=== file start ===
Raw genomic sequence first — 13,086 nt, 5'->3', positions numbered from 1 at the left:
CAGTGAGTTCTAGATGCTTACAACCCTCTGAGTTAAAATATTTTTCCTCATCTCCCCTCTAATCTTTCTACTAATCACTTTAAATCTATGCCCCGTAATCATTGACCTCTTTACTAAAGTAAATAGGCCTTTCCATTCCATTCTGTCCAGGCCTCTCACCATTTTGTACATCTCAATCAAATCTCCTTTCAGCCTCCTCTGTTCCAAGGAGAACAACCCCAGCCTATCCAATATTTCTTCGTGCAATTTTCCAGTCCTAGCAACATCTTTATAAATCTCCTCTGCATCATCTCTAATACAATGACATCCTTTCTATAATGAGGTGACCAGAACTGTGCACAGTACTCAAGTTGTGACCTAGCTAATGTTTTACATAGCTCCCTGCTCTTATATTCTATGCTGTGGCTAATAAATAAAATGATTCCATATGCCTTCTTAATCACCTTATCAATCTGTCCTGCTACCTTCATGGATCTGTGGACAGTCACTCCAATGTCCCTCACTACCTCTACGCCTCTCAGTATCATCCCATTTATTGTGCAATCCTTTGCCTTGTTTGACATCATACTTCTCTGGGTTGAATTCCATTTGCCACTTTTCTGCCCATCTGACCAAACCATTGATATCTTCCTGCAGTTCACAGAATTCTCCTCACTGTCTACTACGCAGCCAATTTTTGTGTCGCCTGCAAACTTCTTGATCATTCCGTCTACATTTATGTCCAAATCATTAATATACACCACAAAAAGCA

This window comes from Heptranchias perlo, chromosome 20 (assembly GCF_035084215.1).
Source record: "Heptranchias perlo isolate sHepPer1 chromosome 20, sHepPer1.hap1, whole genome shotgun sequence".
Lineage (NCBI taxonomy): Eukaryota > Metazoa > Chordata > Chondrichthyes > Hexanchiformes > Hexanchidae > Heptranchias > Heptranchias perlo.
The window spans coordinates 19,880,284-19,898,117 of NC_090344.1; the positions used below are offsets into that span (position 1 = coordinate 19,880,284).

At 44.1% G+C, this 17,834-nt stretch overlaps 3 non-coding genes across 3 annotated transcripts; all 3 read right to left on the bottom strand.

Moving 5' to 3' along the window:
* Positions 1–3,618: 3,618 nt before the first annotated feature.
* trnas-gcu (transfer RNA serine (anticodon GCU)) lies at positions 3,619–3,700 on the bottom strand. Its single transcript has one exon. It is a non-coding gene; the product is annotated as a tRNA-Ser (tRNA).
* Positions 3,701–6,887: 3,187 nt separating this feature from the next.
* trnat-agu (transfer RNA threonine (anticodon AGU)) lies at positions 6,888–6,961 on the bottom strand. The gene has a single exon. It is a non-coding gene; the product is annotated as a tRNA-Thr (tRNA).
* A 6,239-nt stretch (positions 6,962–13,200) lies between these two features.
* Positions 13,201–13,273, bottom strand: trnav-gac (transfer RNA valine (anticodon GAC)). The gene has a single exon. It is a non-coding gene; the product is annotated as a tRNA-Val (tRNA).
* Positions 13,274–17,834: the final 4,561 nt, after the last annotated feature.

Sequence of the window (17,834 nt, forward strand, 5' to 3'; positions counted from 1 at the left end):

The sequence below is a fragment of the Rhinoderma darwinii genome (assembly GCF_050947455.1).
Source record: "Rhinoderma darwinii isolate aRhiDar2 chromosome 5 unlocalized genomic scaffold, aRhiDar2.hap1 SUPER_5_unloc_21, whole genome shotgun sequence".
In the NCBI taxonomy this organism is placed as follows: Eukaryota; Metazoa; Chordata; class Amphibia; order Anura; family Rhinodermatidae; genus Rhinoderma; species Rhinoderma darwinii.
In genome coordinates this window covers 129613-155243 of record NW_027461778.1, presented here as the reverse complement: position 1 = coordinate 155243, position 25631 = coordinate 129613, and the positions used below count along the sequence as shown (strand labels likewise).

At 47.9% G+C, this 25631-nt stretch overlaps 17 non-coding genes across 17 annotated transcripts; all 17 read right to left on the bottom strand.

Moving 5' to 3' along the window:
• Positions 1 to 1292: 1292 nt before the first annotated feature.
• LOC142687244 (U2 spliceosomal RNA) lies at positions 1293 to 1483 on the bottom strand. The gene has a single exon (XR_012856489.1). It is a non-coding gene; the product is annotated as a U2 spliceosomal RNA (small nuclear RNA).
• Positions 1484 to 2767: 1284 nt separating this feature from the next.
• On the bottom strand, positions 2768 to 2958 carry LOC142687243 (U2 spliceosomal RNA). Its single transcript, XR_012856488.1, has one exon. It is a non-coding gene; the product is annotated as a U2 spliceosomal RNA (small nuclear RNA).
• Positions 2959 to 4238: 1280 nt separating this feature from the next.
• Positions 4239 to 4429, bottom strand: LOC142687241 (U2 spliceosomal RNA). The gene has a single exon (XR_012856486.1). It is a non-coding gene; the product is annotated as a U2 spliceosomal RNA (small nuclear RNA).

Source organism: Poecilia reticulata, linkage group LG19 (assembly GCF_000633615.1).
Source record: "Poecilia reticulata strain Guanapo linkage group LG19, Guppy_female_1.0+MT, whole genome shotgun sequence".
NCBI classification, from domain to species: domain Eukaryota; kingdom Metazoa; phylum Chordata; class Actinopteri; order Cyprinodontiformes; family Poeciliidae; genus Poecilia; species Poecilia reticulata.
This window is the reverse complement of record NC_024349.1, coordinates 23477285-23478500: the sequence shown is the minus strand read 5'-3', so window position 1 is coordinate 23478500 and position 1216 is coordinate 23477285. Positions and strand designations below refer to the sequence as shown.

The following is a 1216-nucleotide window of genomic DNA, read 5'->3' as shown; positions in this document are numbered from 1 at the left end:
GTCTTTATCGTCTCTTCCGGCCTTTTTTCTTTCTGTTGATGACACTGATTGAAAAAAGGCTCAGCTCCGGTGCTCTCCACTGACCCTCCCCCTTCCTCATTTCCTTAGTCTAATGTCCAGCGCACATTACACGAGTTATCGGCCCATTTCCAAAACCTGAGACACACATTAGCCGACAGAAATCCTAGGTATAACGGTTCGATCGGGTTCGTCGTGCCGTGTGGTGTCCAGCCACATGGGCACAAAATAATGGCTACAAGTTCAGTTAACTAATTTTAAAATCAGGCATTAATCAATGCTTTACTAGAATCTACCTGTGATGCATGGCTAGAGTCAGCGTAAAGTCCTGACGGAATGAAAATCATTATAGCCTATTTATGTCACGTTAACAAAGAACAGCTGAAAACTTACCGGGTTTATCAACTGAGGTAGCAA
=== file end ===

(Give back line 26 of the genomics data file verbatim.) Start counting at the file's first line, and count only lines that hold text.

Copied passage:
• On the bottom strand, positions 2768 to 2958 carry LOC142687243 (U2 spliceosomal RNA). Its single transcript, XR_012856488.1, has one exon. It is a non-coding gene; the product is annotated as a U2 spliceosomal RNA (small nuclear RNA).